New Health Care Plans Targets All Citizens - WLOX.com - The News for South Mississippi

New Health Care Plans Targets All Citizens

The 20 key points in the 20-20 Perfect the Vision plan touch on all aspects of health care. The legislature must approve the proposal and find ways to fund it over the next 18 years.

"Health care, when it works, it pays for itself because to use preventive health care in opposition to emergent care you're paying people to stay healthy and it costs less on the general fund," Sean Courtney of the Mississippi Health Advocacy Program said.

Courtney says Mississippi's health care needs keep growing even if people can't pay for it.

"Over 20 percent of the people in Mississippi have no access to health care, and by that I mean they have no health insurance and they can depend on the services that are there for people with no insurance," Courtney said. "But even on top of that 500,000 people there are several hundred thousand more that are under-insured."

That describes 60 percent of the patients at Biloxi's Coastal Family Health Center. The center's executive director says many people who need medical help don't get it.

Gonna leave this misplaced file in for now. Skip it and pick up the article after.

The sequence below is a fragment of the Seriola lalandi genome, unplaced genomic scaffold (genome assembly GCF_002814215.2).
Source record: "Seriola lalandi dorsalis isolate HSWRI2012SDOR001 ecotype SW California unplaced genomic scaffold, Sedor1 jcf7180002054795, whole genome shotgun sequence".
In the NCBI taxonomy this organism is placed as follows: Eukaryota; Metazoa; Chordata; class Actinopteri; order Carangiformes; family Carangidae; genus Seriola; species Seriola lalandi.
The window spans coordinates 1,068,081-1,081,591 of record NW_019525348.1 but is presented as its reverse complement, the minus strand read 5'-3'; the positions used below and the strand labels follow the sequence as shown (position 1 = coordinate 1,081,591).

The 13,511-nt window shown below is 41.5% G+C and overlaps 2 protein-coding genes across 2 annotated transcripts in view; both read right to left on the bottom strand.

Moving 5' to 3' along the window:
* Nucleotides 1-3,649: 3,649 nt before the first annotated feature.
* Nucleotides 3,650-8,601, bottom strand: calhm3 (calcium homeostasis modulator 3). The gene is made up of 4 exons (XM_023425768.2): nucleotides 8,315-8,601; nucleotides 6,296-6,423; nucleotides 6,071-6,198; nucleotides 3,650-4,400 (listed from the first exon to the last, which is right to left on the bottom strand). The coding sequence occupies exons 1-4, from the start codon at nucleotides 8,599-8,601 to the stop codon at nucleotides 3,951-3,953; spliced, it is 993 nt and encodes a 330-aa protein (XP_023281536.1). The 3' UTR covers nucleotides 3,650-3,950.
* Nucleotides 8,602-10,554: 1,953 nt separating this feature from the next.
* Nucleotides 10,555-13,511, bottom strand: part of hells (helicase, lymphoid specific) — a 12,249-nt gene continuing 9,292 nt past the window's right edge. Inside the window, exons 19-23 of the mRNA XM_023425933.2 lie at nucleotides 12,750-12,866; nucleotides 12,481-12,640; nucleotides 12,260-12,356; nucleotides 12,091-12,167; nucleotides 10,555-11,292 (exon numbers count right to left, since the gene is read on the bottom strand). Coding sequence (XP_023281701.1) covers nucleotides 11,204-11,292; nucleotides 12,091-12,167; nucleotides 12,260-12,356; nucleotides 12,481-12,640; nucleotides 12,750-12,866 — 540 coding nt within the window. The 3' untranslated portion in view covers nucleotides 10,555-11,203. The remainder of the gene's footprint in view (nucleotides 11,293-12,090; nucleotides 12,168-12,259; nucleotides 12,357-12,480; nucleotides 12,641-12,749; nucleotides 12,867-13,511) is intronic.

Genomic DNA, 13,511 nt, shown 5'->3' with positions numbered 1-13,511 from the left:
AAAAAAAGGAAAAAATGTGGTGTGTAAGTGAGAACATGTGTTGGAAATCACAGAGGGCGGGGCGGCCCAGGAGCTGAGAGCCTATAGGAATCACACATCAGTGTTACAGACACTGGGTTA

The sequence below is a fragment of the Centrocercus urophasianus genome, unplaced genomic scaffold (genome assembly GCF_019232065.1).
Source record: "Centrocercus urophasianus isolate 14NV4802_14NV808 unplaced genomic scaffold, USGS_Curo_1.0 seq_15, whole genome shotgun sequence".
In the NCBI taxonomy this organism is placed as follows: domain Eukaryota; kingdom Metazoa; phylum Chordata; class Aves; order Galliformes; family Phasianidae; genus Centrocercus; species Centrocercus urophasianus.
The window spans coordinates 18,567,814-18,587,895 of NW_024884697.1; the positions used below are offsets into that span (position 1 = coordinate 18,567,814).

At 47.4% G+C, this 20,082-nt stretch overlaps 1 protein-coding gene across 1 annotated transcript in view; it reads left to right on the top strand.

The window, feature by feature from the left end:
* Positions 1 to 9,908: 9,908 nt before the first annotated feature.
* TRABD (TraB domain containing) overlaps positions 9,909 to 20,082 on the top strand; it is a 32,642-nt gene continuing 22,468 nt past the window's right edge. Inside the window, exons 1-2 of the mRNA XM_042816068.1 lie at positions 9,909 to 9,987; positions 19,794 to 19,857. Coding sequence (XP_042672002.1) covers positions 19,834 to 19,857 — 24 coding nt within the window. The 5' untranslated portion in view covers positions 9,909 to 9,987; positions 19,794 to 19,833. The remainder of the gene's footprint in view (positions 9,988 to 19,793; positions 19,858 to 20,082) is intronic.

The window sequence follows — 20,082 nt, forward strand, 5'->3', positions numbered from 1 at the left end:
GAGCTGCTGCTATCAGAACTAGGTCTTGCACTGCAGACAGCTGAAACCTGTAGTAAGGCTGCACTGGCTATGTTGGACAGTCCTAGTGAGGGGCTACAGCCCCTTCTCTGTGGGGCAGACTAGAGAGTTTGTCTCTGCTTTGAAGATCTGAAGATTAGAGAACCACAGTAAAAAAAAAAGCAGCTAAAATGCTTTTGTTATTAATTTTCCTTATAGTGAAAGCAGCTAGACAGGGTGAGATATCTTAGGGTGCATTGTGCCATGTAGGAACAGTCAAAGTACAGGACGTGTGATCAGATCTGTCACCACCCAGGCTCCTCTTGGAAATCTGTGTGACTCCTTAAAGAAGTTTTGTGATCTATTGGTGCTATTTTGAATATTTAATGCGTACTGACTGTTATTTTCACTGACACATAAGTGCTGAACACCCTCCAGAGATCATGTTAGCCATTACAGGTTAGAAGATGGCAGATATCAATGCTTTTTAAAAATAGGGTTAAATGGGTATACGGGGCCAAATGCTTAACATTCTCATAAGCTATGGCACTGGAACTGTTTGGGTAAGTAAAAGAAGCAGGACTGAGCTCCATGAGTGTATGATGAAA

"They do without or walk in when they're extremely ill is what usually happens and go to the ER, and then they're referred back to us from the E.R.," health center director Joe Dawsey said.

Dawsey said adopting a comprehensive plan that stresses preventive medicine would break that cycle.

"Right now death from heart disease, Mississippi's number one and most any disease you can think of Mississippi's number one. If we're ever going to address it we're going to have to do it with preventive programs rather than treating the illness in the emergency room or what have you."

Though the 20-20 program won't be cheap, sponsors in the long run a healthier population will save money. Sponsors of the plan can't put a final price tag on it yet. They say the numbers will change over the years as matching funds become available from the federal government.

Sean Courtney of the Health Advocacy Group says state lawmakers struggling to find money to bail out the Medicaid program this year, and he's not sure they can find money to begin the new health care plan too.

By Marcia Hill

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